If you're going to escape from prison, Australia's hardly
the easiest place to hitch a ride home from. Nonetheless,
theres some incredible tales of the few who made a break for
John Donahue and the bushrangers
Bushrangers are seen as heroes in Australia, representing
rebellion and and triumph over authority. The most celebrated
bushranger of them all was John Donahue, a young Dubliner
who was sentenced to transportation for life in 1823.
After his escape he roamed the bush, besieging the settlers
and living off a life of plunger. He used to hang out in the
caves near Picton.
John Donahue was eventually shot dead in 1830 by a policeman
and his tale is immortalised in the Ballad of Bold Jack, banned
at the time as a treason song.
The penal colony at Sarah Island was meant to have been impossible
to escape from. More than 180 escape attempts are known to
have been made but few were successful: most escapees perished
in the rainforest and many returned voluntarily after a few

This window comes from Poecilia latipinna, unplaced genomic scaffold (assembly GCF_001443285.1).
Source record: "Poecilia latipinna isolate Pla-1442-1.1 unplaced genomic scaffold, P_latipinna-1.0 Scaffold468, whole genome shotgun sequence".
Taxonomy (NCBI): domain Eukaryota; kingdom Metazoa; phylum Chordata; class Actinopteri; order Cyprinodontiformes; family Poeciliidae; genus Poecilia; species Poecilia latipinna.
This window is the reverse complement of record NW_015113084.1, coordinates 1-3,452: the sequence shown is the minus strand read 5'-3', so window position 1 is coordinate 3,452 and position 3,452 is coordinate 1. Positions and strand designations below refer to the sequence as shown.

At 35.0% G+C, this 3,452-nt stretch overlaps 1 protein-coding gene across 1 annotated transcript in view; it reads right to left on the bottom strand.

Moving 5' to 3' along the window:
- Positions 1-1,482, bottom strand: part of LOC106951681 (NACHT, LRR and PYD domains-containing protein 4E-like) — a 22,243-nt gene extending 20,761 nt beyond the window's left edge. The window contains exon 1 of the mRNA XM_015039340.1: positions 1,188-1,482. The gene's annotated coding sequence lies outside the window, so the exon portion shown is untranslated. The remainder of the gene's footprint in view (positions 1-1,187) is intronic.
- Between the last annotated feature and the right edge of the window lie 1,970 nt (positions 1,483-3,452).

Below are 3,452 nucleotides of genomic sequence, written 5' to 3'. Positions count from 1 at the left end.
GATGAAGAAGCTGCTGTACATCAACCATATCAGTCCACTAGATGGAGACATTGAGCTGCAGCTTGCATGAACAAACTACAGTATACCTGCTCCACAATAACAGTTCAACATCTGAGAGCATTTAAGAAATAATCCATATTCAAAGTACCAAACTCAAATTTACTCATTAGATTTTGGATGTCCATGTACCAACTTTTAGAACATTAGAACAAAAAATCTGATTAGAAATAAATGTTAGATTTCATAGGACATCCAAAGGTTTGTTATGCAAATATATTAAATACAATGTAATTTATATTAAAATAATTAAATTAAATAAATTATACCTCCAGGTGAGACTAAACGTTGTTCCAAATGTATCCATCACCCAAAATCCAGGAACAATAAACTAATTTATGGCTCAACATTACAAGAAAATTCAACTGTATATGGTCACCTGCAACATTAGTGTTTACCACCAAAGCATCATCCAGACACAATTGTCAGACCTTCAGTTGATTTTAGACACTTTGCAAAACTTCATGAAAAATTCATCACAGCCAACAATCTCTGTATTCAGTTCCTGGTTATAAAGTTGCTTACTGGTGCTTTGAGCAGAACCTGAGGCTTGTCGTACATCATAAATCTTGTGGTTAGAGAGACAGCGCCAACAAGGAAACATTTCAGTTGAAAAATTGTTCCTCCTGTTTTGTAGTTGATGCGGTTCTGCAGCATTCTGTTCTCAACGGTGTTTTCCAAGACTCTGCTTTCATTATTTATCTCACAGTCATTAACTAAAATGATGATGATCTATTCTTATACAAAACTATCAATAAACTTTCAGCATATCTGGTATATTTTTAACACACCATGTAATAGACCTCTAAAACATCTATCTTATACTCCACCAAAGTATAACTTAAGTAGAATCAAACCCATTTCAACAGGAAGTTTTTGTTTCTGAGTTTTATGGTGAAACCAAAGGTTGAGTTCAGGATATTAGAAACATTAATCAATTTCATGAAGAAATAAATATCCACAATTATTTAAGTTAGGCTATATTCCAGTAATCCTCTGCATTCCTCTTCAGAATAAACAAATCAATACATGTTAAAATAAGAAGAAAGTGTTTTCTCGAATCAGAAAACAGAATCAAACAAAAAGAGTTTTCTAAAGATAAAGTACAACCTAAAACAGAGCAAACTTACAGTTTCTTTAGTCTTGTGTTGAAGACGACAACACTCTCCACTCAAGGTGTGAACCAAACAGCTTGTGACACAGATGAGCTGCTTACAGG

Some did make it. Alexander Pearce escaped Sarah Island twice,
and only survived by eating his companions. He later told
his companions that he preferred human flesh to normal food.
Another great tale is of the convicts who stole the Cyprus,
a supply vessel carrying a group of convicts to Macquarie
Harbour. They seized the vessel on route, dumped the officers
and crew on shore and sailed off to Japan where they pretended
to be ship wrecked British mariners. They were sent all the
way back to Britain as poor starving shipwrecked sailors.
Unfortunately one of them was strolling through London town
when who should he meet but the ex-police constable from Hobart
town who recognised his tattoos.
William Buckley escaped from Sorrento in Victoria in 1803.
He spent 30 years living with the aborigines and wore a long
beard and kangaroo skins. When he returned to civilisation
he had completely forgot the English language and had to learn
to speak again. He was completely pardoned and became a respected